I've lived up and down the mid central US / the gulf feeds the central US with blasts of humidity from time to time... completely different than desert conditions.

  • Jennifer Hogan
    2 days ago
    last modified: 2 days ago

    I do realize our circumstances were different. Have to run a dehumidifier in my current basement (Central PA) and needed to run a humidifier in CA. Could also open windows at night and run fans to cool the house in the summer and do the opposite to warm the house in the winter.

    But I don't understand how the general concept of insulating a box and keeping the cold air in and the hot air out and circulating the air that is trapped inside would be different.

    When I think about this isn't it similar to how our fridge/freezer works - keeps the cold air trapped, one fan that pulls warm air out of the fridge and another fan circulates air over the coils and cools the air inside the unit? If the seal isn't good or the fans don't work your fridge/freezer doesn't stay as cold as it should.

  • klem1
    yesterday

    Mama thanks for the bit of history. Taj Mahal wrote "Needed Time" with a similar message and Lightnin Hopkins recorded it for the movie Sounder. I saw Jim Crow Laws in living color from childhood until they ended when I was an adult in the 60s. Currently some say the laws never ended, some say they never existed and I say the majority of both have no idea who Jim Crow is/was and much less what laws carrying his name did or did not say and do. Apposing views exist today because same as people posting on houzz,they are acting on what they have been told rather than taking time to find the truth. I would willingly forego today's comforts to return to 100f+ days under Texas sun if everyone who make's their voice heard,cast's a vote for a law or candidate or slander's apposing views went to spend time with me before taking their actions. I truly believe both sides of the issue would act more meaningful having just come from 2 weeks in a cotton field working along side their opposers. Case in point,I inticipate this will be censored eventhough I never took one side or the other or mentioned which side is right or wrong. On the outside chance I'm wrong,I aurge others to remain neutral on the subject. (neutral with comments here,not neccessarly in life).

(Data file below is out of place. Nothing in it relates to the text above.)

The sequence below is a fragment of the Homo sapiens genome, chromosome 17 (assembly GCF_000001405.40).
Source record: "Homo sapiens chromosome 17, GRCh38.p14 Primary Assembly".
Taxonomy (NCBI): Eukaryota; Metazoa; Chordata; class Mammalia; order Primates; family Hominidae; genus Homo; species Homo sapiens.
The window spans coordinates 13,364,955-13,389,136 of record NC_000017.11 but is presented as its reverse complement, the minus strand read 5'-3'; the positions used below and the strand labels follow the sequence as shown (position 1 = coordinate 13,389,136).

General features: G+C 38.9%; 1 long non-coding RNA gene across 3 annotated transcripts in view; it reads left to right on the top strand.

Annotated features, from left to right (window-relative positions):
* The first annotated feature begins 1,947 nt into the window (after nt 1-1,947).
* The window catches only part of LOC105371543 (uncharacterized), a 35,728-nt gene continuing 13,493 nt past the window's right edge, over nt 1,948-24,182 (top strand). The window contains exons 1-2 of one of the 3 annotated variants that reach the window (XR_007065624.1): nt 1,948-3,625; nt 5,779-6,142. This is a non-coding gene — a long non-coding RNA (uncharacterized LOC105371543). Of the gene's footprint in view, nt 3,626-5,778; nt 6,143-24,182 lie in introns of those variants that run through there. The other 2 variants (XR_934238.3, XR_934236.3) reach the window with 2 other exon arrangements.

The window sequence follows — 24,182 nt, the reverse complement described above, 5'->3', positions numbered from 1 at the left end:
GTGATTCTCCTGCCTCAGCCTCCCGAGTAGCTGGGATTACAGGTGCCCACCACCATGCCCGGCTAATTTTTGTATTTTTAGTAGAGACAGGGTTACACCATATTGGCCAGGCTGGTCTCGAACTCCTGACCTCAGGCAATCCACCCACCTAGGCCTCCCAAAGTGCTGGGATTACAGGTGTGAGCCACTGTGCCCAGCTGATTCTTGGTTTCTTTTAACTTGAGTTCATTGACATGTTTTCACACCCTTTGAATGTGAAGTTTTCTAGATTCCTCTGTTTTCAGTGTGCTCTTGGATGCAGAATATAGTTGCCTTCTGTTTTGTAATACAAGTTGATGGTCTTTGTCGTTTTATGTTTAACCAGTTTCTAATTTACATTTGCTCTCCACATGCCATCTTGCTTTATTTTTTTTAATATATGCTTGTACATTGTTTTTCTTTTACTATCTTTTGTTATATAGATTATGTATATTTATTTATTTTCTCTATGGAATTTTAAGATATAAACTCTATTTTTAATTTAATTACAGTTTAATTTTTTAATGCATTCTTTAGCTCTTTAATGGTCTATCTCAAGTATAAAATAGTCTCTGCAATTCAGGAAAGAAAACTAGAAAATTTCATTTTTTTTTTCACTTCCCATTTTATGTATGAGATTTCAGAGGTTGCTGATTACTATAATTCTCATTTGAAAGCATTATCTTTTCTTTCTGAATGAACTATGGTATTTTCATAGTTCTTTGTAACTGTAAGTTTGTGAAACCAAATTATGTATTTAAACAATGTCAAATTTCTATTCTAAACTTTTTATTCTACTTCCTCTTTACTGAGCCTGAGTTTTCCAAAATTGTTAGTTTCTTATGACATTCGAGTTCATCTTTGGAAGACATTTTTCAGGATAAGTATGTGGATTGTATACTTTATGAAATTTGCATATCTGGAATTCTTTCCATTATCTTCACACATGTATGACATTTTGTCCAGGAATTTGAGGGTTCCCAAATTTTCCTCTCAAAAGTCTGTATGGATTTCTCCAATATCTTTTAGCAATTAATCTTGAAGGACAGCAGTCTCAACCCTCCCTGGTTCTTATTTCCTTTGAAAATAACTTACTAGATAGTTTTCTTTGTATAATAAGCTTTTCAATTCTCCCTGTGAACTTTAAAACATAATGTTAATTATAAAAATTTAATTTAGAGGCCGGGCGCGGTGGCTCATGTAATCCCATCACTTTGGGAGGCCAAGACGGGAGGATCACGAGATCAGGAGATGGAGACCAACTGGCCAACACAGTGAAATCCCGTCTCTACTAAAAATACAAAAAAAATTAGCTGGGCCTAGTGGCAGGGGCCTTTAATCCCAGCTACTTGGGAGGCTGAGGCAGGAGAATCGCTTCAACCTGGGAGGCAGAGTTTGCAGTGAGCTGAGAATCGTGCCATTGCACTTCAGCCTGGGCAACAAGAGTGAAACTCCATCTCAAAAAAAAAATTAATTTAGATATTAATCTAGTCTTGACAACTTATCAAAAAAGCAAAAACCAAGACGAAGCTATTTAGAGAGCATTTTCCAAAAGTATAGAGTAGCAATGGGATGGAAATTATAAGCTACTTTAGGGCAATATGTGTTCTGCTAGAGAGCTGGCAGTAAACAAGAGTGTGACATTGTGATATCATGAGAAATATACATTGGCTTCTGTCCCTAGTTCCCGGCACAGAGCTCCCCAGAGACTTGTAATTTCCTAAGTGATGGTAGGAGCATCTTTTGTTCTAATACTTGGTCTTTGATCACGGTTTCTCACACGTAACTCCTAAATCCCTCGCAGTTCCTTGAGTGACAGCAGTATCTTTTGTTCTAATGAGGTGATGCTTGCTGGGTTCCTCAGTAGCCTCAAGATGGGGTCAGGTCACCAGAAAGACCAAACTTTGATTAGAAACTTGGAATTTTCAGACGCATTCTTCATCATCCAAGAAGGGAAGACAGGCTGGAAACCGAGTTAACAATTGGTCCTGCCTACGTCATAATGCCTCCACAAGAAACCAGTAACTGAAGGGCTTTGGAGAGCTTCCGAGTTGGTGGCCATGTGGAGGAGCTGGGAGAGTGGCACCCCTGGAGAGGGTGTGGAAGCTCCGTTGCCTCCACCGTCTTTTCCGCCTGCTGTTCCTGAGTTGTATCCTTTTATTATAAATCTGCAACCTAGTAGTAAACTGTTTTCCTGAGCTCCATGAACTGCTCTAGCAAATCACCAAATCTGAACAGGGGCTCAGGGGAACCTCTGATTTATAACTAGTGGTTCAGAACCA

Back to our regular program. Jennifer I do believe your comments make as much sense as any and alot more than the majority. I feel like i could guide you to a solution if this were your situation. Unlike Smith Farms,I believe you would make an effort instead of cut and run when a silver bullet wasn't offered. Scroll to secound comment in this thread then tell me what more Smith might be expecting.

    To the heart of back and forth over poor designs and overcoming them. Who design's these systems,homeowners or contractors? In the event of an installation with poor design,who's the fool for not knowing or caring how to straighten it out,homeowners or contractors. There's no doubt in my mind who deserve's to have their heads held under water until they get their act straight.

  • Smith Fam
    Original Author
    yesterday

    Thanks everyone, sorry for the delayed response as it was difficult to keep up with multiple people going back and forth on what would or wouldn't work, we were out of the house all day yesterday and one of the kiddos is sick.


    To reiterate, I was not looking for some miracle solution to this issue, rather something to help alleviate the ice box downstairs for the brief time the weather is extreme. Extreme heat is not typically an issue in Minnesota. I was always in agreement that the duct system is the main problem and a complete renovation of the ducts would be the complete solution.


    So what's been done thus far via suggestions - We've kept the thermostat upstairs higher than usual so the air doesn't have to work so hard and kept the overhead fans on the upper level going. I only slightly closed all the lower vents to reduce the air being forced to that level. I angled a strong blowing fan from the lower level going up the stairs into the entry. If nothing else it really cooled the entryway down. The temperature on the lower level came up about eight degrees and the upper level stays as cool as what we set it to, which it was doing to begin with.


    Wasn't sure about the zip tie as I didn't want to damage anything, but it did bring to mind what was found a few months after we moved in. It wasn't this way during inspection but about October (which was well after the brunt of the heat) we noticed that one of the vents from the main unit (the one that connects to the lower level ducts) was pulled down from the connecting duct, causing only about half of the air flow to go through the vents while the other half poured into the laundry room. We had kept the laundry room door closed during July/August because it was chilly in there. This would explain why this wasn't really an issue last year and confirm that the previous owner knew the ducts were kind of crappy. Again, probably because they tapped into old work.